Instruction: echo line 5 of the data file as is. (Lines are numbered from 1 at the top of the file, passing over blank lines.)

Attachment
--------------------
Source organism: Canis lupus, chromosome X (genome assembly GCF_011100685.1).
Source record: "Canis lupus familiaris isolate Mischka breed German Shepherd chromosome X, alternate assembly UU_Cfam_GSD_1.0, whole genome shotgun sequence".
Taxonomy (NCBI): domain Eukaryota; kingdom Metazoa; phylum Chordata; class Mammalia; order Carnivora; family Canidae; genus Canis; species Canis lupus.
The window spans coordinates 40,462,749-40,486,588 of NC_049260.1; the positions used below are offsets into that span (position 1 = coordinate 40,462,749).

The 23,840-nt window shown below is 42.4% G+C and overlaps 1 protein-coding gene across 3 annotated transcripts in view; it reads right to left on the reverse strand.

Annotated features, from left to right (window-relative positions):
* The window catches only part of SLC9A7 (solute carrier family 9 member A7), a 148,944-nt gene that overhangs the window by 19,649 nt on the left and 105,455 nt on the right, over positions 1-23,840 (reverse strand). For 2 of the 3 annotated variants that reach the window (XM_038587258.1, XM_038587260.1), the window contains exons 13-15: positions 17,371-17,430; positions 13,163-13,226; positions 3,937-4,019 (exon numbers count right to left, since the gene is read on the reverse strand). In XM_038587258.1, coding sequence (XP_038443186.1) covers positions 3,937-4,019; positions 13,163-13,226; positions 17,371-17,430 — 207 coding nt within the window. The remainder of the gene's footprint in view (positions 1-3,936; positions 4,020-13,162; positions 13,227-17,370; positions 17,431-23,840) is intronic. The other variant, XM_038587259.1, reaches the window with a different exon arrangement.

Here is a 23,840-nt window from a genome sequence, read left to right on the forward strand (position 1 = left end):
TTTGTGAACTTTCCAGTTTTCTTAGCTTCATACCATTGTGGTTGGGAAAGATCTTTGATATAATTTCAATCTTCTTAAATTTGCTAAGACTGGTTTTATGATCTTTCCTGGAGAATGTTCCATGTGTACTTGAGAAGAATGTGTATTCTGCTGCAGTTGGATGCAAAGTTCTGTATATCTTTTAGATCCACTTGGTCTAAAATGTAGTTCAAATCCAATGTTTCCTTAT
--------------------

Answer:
The 23,840-nt window shown below is 42.4% G+C and overlaps 1 protein-coding gene across 3 annotated transcripts in view; it reads right to left on the reverse strand.